Mirabegron is the first beta-3 agonist to be recently approved for use for overactive bladder LUTS. It has a similar action to the anticholinergics on the bladder. Its potential advantage lies in its lack of anticholinergic side effects. Preliminary evidence of its effectiveness in men is encouraging, but it is yet to enter official guidelines.13

Further adding to the ever-expanding armamentarium in this field are the phosphodiesterase-5 (PDE-5) inhibitors, better known for their efficacy in treating erectile dysfunction. They appear to act by relaxing smooth muscle in the bladder, prostate and urethra.14

To date, only the daily 5mg dose of tadalafil has been approved for use in LUTS. These drugs have the obvious potential advantage of simultaneously treating erectile dysfunction, also common in this age group.

The final medical therapeutic option with proven efficacy is the vasopressin analogue, desmopressin. This agent is sometimes used for men who have nocturia as the predominant symptom. However, it is less often prescribed than the other available agents due to its risk of hyponatraemia, and the consequent need for monitoring of sodium levels, and its gastrointestinal side effects.15

Phytotherapy (use of plant extracts) has long been thought to be of potential benefit for older men with LUTS. However, in 2013, the European Association of Urology Guidelines Committee could not make any recommendations due to the heterogeneous nature of phytotherapy products and the poor methodology of trials.14

Surgical management
For the most severe LUTS, lifestyle advice and medical therapy may need to be bypassed for surgical intervention. Absolute indications for surgery include acute retention, bladder stones, recurrent UTI and obstructive uropathy.

Surgery involves removal of obstructing tissue and is most commonly performed as a standard transurethral resection of the prostate (TURP), or by using laser technology to either vaporise or enucleate affected tissue.

These surgical options are highly effective and, apart from the expected side effect of retrograde ejaculation, carry a low risk of other side effects, such as erectile dysfunction, urethral stricture and urinary incontinence.16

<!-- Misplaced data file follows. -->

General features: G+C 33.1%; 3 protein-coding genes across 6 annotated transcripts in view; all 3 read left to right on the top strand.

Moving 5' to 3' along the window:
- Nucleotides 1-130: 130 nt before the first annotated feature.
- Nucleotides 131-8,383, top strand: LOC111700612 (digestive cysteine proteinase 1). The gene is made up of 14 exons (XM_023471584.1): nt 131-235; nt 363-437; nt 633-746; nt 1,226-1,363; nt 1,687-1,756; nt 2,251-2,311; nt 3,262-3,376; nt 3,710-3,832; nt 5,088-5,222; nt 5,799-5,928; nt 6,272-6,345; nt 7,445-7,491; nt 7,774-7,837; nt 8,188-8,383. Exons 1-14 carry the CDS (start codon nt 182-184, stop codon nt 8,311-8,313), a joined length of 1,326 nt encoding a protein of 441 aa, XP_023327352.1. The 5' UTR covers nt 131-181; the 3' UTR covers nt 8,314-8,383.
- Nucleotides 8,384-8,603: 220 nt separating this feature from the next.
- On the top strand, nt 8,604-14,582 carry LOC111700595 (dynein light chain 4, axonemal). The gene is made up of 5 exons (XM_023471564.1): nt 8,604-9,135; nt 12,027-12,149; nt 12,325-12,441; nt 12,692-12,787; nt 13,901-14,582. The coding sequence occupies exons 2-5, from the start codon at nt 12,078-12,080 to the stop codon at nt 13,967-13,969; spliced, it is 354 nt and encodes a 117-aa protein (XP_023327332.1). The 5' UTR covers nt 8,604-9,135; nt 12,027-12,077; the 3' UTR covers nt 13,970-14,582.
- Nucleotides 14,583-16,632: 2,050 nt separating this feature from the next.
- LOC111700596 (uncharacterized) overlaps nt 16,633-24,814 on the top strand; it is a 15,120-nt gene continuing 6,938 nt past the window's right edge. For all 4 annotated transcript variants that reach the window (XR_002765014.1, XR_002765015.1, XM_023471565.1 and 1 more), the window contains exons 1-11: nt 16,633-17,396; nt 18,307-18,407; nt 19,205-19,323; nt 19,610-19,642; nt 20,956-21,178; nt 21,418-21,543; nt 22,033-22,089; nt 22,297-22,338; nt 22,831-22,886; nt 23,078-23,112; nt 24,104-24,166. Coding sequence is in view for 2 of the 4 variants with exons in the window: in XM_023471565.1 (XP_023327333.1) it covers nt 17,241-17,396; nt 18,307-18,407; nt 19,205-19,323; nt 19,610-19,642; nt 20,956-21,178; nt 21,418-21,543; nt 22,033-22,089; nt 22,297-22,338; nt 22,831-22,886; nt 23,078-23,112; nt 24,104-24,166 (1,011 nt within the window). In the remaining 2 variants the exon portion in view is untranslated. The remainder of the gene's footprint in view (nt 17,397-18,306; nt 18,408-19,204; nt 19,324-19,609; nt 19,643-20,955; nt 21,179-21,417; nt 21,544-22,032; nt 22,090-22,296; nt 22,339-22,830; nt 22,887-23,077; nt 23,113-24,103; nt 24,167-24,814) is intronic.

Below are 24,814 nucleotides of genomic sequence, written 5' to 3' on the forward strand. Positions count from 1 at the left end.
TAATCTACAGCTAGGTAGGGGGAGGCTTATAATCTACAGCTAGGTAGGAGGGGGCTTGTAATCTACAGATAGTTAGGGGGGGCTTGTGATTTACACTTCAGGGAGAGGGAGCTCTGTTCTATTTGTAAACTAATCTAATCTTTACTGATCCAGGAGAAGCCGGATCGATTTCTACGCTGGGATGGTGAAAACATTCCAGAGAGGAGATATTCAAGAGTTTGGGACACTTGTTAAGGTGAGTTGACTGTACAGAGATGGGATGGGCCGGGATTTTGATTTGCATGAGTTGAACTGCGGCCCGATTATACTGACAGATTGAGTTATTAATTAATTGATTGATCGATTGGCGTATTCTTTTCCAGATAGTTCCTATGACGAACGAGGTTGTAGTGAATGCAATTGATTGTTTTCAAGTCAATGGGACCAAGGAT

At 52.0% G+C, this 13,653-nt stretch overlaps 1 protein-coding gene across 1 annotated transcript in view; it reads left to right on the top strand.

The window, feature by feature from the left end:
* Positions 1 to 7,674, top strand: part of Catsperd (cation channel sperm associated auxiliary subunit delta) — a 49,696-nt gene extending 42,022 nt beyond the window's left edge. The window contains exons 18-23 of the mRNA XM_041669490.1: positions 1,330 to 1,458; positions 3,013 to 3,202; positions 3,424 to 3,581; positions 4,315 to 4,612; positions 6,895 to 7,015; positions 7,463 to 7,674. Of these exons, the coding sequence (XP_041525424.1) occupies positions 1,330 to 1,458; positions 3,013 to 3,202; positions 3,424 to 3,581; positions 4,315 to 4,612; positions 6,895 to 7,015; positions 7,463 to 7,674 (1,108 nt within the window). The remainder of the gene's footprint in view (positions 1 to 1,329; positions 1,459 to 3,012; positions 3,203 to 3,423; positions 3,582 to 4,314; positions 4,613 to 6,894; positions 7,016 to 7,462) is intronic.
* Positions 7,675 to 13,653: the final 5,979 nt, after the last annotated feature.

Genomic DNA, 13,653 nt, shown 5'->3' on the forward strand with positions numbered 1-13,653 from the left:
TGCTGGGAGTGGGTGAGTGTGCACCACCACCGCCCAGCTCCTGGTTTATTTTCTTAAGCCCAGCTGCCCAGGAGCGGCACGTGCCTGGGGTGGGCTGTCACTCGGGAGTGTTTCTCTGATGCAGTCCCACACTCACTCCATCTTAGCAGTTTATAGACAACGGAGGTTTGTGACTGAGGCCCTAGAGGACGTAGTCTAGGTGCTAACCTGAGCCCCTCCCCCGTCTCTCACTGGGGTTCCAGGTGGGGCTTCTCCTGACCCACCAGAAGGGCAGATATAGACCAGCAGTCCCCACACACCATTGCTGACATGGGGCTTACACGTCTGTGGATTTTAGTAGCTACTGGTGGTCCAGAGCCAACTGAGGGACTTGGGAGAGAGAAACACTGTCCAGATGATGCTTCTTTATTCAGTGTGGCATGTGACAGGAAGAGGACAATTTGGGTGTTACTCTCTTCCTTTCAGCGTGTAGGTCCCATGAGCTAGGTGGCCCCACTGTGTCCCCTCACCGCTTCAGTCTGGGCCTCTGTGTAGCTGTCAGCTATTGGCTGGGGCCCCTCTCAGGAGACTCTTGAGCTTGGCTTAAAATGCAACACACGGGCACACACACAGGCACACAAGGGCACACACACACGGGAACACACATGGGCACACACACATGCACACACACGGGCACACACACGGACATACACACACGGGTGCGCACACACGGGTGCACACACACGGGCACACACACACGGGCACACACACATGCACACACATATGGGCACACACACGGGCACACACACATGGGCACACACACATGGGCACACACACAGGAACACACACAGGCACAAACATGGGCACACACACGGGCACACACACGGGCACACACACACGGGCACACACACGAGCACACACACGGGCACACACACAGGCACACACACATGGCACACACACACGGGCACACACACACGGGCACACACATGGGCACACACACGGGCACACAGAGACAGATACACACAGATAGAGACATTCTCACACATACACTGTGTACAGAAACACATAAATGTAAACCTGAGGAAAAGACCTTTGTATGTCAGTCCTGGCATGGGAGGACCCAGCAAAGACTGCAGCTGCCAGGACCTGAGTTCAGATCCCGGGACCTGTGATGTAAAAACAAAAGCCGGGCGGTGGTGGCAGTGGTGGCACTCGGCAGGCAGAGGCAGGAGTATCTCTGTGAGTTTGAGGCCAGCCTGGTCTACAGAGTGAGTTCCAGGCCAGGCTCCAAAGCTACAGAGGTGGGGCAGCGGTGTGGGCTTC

So with all the available highly effective interventions to treat LUTS in middle-aged and older men, from lifestyle advice through medications to surgery, men need not suffer in silence.

It is hoped that the “More than once a night” campaign will encourage men to see their GPs, not only to have their LUTS assessed and treated if necessary, but also to provide an opportunity for them to get a general check-up. In doing so, we might just be able to reduce the higher rate of preventable illness and death seen in men.

Dr Grummet is a urological surgeon. He is chair, genito-urinary cancer multidisciplinary team, Alfred Health; adjunct senior lecturer, department of surgery, Monash University; and member and spokesman Foundation 49: Men’s Health, Cabrini, Victoria.

Online resources


  1. International Journal of Urology 1997; 4:40-46.
  2. Lancet 2005; 366:218-24.
  3. Medical Journal of Australia 2006; 16:81-83.
  4. European Urology 2013; 64:118-40.
  5. World Journal of Urology 2013; 31:673-82.
  6. Urology 2004; 64:1081-88.
  7. New England Journal of Medicine 1998; 26:557-63.
  8. NEJM 2003; 349:2387-98.
  9. European Urology 2010; 57:123-31.
  10. NEJM 2003; 349:215-24.
  11. European Urology 2006; 50:1606-14.
  12. Journal of Urology 2006; 3:999-1004.
  13. Journal of Urology 2014. PubMEd; 25254938; online.
  14. Journal of Sexual Medicine 2014; 11:1539-45.
  15. Neurourology and Urodynamics 2004; 23:302-05.
  16. European Urology 2010; 58:384-97.